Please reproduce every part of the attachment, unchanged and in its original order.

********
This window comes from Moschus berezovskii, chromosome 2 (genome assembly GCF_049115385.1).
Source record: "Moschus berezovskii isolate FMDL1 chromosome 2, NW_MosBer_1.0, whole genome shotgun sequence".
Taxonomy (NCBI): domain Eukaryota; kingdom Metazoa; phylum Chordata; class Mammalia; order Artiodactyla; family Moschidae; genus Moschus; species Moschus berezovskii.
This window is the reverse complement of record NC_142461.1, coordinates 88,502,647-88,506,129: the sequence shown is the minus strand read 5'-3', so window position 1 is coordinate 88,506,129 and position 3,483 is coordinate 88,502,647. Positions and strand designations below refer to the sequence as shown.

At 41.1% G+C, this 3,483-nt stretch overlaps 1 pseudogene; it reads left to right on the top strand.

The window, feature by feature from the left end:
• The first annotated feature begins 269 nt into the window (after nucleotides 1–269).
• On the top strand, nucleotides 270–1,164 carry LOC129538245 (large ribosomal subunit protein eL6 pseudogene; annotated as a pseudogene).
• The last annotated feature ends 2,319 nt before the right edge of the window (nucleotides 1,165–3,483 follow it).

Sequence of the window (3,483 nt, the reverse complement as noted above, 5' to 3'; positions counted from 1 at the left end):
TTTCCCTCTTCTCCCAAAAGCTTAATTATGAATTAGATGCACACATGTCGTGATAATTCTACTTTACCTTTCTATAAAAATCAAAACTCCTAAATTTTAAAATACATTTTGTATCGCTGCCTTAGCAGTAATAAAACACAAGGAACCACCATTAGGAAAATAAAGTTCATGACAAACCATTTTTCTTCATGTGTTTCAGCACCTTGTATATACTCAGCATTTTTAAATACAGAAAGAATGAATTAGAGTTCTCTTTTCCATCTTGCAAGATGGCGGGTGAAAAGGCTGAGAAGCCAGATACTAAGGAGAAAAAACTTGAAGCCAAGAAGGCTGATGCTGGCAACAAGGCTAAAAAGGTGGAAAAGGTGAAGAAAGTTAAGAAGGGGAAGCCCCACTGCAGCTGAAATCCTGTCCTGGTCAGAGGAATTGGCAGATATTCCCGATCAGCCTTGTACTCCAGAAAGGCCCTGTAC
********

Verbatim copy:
This window comes from Moschus berezovskii, chromosome 2 (genome assembly GCF_049115385.1).
Source record: "Moschus berezovskii isolate FMDL1 chromosome 2, NW_MosBer_1.0, whole genome shotgun sequence".
Taxonomy (NCBI): domain Eukaryota; kingdom Metazoa; phylum Chordata; class Mammalia; order Artiodactyla; family Moschidae; genus Moschus; species Moschus berezovskii.
This window is the reverse complement of record NC_142461.1, coordinates 88,502,647-88,506,129: the sequence shown is the minus strand read 5'-3', so window position 1 is coordinate 88,506,129 and position 3,483 is coordinate 88,502,647. Positions and strand designations below refer to the sequence as shown.

At 41.1% G+C, this 3,483-nt stretch overlaps 1 pseudogene; it reads left to right on the top strand.

The window, feature by feature from the left end:
• The first annotated feature begins 269 nt into the window (after nucleotides 1–269).
• On the top strand, nucleotides 270–1,164 carry LOC129538245 (large ribosomal subunit protein eL6 pseudogene; annotated as a pseudogene).
• The last annotated feature ends 2,319 nt before the right edge of the window (nucleotides 1,165–3,483 follow it).

Sequence of the window (3,483 nt, the reverse complement as noted above, 5' to 3'; positions counted from 1 at the left end):
TTTCCCTCTTCTCCCAAAAGCTTAATTATGAATTAGATGCACACATGTCGTGATAATTCTACTTTACCTTTCTATAAAAATCAAAACTCCTAAATTTTAAAATACATTTTGTATCGCTGCCTTAGCAGTAATAAAACACAAGGAACCACCATTAGGAAAATAAAGTTCATGACAAACCATTTTTCTTCATGTGTTTCAGCACCTTGTATATACTCAGCATTTTTAAATACAGAAAGAATGAATTAGAGTTCTCTTTTCCATCTTGCAAGATGGCGGGTGAAAAGGCTGAGAAGCCAGATACTAAGGAGAAAAAACTTGAAGCCAAGAAGGCTGATGCTGGCAACAAGGCTAAAAAGGTGGAAAAGGTGAAGAAAGTTAAGAAGGGGAAGCCCCACTGCAGCTGAAATCCTGTCCTGGTCAGAGGAATTGGCAGATATTCCCGATCAGCCTTGTACTCCAGAAAGGCCCTGTAC